Marques de Caceres Rioja Blanco 2011
An ideal wine to relax with as a delicious aperitif or to accompany seafood, grilled fish and shellfish, rice and pasta dishes, etc. Also complements sushi and sashimi dishes.
Critical AcclaimAll Vintages
In 1970, Enrique Forner founded Marqués de Cáceres Unión Vitivinícola S.A., a historic alliance of growers in the village of Cenicero in the Rioja Alta subregion of Rioja. The enterprising Forner family has been devoted to the wine trade for five generations. Their search for the best vine growers and vineyards in Rioja and the introduction of a Bordeaux concept revolutionized the production and business model of the region. They work with one single objective: producing the highest quality wines. Today this obsession continues to be the leitmotif of Cristina Forner, the fifth generation of this distinguished wine family.
Highly regarded for distinctive and age-worthy red wines, Rioja is Spain’s most celebrated wine region. Made up of three different sub-regions of varying elevation: Rioja Alta, Rioja Alavesa and Rioja Oriental. Wines are typically a blend of fruit from all three, although specific sub-region (zonas), village (municipios) and vineyard (viñedo singular) wines can now be labeled. Rioja Alta, at the highest elevation, is considered to be the source of the brightest, most elegant fruit, while grapes from the warmer and drier Rioja Oriental produce wines with deep color and higher alcohol, which can add great body and richness to a blend.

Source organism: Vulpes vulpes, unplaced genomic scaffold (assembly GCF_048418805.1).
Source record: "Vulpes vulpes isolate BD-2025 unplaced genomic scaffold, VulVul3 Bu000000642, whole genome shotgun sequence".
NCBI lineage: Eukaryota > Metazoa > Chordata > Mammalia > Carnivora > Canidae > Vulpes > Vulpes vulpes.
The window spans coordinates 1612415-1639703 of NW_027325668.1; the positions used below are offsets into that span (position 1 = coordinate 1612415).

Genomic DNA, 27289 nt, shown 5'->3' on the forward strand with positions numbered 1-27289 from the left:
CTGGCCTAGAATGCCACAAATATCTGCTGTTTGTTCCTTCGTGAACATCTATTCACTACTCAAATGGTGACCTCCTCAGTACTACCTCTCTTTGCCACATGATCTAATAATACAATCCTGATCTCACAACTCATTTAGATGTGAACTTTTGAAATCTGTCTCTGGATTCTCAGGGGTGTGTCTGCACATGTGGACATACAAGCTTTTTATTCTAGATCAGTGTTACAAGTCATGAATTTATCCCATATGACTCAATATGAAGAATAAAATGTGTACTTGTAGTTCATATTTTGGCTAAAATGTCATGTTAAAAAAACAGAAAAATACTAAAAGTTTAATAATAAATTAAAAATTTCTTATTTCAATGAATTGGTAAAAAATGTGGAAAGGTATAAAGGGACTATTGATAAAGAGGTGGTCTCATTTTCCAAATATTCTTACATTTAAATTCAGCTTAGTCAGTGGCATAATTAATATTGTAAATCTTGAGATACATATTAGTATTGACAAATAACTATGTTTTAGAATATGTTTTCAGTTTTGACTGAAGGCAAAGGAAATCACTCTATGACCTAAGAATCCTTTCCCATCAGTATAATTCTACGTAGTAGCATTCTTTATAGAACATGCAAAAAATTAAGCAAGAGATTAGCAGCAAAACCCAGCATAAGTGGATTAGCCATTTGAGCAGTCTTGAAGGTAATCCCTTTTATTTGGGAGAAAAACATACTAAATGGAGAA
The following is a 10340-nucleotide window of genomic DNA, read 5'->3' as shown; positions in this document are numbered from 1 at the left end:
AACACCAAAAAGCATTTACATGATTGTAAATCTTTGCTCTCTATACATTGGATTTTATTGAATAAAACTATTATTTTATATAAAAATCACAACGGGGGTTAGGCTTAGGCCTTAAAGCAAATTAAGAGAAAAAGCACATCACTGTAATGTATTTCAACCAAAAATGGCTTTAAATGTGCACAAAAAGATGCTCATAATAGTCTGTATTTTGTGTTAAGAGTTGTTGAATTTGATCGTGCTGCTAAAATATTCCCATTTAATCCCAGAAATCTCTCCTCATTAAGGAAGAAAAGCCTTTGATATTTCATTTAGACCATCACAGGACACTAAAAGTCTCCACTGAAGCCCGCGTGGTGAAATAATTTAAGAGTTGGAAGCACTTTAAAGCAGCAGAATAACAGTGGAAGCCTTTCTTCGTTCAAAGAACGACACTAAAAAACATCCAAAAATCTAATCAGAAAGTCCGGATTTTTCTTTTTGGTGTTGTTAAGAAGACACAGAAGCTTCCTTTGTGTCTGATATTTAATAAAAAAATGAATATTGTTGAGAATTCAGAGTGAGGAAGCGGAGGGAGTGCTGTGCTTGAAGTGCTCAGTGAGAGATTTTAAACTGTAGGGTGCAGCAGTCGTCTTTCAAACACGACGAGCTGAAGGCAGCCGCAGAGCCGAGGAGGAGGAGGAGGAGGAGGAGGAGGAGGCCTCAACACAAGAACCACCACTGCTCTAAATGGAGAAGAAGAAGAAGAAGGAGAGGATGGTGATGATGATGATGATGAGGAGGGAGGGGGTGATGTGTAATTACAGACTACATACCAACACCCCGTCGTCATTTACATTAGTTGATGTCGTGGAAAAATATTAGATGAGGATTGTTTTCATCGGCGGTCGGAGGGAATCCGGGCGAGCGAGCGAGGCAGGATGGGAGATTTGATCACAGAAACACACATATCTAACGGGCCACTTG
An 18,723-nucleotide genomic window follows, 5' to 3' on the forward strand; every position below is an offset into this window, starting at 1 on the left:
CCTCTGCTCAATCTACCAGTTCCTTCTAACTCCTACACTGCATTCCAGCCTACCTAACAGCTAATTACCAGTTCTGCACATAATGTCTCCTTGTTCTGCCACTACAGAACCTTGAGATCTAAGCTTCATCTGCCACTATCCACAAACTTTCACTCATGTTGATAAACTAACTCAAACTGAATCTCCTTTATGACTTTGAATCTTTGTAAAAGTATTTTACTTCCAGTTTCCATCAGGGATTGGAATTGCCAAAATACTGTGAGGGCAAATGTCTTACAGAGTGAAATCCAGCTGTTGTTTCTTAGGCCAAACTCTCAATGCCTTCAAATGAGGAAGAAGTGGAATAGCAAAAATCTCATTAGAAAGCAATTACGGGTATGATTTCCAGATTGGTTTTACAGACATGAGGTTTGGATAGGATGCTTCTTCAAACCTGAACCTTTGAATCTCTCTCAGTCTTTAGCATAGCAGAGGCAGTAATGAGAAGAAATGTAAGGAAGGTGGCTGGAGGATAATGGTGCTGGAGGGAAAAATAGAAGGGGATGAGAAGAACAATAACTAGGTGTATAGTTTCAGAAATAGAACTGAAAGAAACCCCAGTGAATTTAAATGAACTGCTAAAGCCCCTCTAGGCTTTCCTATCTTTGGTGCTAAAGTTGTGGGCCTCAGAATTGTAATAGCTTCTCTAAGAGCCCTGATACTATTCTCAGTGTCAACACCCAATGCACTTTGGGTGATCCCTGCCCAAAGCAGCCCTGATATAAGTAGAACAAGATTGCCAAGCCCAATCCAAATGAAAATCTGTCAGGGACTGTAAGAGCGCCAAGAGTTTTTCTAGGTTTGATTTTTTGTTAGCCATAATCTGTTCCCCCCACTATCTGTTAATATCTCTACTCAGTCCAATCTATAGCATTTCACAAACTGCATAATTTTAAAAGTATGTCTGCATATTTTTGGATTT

Fresh and fruity Riojas labeled, Joven, (meaning young) see minimal aging before release, but more serious Rioja wines undergo multiple years in oak. Crianza and Reserva styles are aged for one year in oak, and Gran Reserva at least two, but in practice this maturation period is often quite a bit longer—up to about fifteen years.
Tempranillo provides the backbone of Rioja red wines, adding complex notes of red and black fruit, leather, toast and tobacco, while Garnacha supplies body. In smaller percentages, Graciano and Mazuelo (Carignan) often serve as “seasoning” with additional flavors and aromas. These same varieties are responsible for flavorful dry rosés.
White wines, typically balancing freshness with complexity, are made mostly from crisp, fresh Viura. Some whites are blends of Viura with aromatic Malvasia, and then barrel fermented and aged to make a more ample, richer style of white.
There are hundreds of white grape varieties grown throughout the world. Some are indigenous specialties capable of producing excellent single varietal wines. Each has its own distinct viticultural characteristics, as well as aroma and flavor profiles.